When you’re a delivery driver, you may need more than just standard personal car insurance. This can often come in the form of a hired and non-owned insurance policy. Keep reading to find out what it is and what you need to know.
About Hired and Non-Owned Insurance Policies
Hired and non-owned insurance policies are policies that businesses can buy to cover cars that they rent (hired) or that are owned by their workers (non-owned). Just like personal cars, any business vehicle also needs to have the legally required insurance policies. Also, a business can be sued if one of its drivers causes an accident. These lawsuits can often be for higher amounts than many individuals buy insurance for.
Hired and non-owned policies are often liability-only or add property damage coverage. Liability coverage is what protects the business from lawsuits. It will often extend to the driver as well in case they’re sued individually. Property damage coverage will usually apply to any business equipment in the car. Hired and non-owned policies usually don’t provide comprehensive and collision coverage that will reimburse the driver for theft or damage to their own car.
Why You Need to Worry About Insurance While Delivery Driving
Delivery driving is an excluded activity in most personal insurance policies. It’s business use of your car, and most personal policies only cover personal uses — commuting, shopping, and going somewhere fun. If you get in an accident, your car is stolen, or something else happens when you’re doing an excluded activity, your insurance coverage does not apply. That means you’ll have to repair or replace your car on your own, and other drivers can sue you directly with no insurance to back you up.
Watch Out for Gaps in Coverage
Even if your employer carries hired and non-owned coverage, you may still have gaps in your coverage. One is the likely lack of collision and comprehensive coverage discussed above.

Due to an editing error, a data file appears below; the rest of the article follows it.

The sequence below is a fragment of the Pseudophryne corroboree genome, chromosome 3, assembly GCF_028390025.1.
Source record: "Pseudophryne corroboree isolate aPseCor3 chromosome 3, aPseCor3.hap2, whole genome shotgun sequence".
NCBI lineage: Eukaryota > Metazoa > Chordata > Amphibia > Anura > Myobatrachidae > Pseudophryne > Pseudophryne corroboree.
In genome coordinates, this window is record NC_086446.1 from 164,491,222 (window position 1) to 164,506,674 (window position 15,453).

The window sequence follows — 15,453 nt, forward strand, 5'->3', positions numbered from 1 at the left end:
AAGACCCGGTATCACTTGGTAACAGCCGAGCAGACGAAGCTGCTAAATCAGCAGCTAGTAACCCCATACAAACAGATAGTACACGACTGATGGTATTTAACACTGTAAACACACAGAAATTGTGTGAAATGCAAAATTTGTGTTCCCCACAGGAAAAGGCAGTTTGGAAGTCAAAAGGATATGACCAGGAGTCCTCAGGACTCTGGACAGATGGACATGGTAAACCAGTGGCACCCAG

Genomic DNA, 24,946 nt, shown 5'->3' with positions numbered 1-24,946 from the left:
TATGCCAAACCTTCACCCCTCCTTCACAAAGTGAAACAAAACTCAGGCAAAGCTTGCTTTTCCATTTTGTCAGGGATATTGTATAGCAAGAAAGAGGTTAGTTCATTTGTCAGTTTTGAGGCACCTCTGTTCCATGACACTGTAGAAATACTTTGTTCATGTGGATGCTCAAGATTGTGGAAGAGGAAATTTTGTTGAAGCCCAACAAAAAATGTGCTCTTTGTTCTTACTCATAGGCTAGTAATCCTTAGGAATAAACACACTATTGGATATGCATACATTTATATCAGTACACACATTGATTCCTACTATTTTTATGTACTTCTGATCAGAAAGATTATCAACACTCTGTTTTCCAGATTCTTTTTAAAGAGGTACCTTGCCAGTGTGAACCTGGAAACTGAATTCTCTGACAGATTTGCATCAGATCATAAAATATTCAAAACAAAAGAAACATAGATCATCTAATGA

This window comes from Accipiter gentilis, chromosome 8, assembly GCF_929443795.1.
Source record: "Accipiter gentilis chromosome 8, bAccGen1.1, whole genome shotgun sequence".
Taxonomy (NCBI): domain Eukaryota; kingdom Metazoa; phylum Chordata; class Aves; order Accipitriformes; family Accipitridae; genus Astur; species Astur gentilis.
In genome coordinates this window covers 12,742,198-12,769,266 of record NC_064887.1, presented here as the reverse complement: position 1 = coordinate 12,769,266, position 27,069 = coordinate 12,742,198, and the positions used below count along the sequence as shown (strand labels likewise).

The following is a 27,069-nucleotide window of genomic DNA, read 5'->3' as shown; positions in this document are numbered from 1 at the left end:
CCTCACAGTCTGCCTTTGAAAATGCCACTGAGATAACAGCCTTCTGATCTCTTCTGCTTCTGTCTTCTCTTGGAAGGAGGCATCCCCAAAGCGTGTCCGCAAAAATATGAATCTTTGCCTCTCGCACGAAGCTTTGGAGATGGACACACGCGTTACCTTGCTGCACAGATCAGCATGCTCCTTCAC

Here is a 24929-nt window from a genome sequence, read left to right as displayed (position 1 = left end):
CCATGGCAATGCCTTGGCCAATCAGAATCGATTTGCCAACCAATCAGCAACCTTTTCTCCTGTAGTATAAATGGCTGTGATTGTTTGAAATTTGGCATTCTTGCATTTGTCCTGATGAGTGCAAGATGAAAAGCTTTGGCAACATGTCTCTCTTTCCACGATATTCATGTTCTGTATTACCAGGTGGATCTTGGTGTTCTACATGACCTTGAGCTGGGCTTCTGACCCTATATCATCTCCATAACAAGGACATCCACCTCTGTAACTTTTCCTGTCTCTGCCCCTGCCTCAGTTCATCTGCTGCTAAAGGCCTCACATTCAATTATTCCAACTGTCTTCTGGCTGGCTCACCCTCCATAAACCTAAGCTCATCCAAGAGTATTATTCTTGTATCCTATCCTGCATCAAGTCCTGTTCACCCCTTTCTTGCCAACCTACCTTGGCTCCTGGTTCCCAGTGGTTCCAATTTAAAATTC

Also, employer-provided coverage is often only “part-time” and may not cover all times that your personal insurance doesn’t. A good example is the early days of Uber ridesharing. Uber used to provide insurance coverage for its drivers only while a passenger was in the car. At the same time, most personal insurance companies said the time between fares was excluded. This left Uber drivers with no insurance coverage between fares. Uber has since helped close this gap, but there are still gaps in various services. You always need to carefully review both your employer’s and your own insurance policies to make sure you don’t have this type of gap.
How to Close Insurance Gaps
If your employer’s insurance coverage doesn’t go far enough or your employer doesn’t provide any coverage, you can buy your own. Some personal insurance policies allow you to add on a rider that allows for business use. These riders usually have restrictions, such as limiting how much you can use your car for business, but they’re often great for side gigs.
Your other option is to purchase a full commercial insurance policy. Commercial policies generally have the same coverage options as personal policies, but the rates may vary based on your line of business and how much driving you do.
To find out if you need to add coverage or which option is right to you, talk to Midwest Insurance Solutions. We’ll help you review your current insurance coverage and build a package that meets your needs.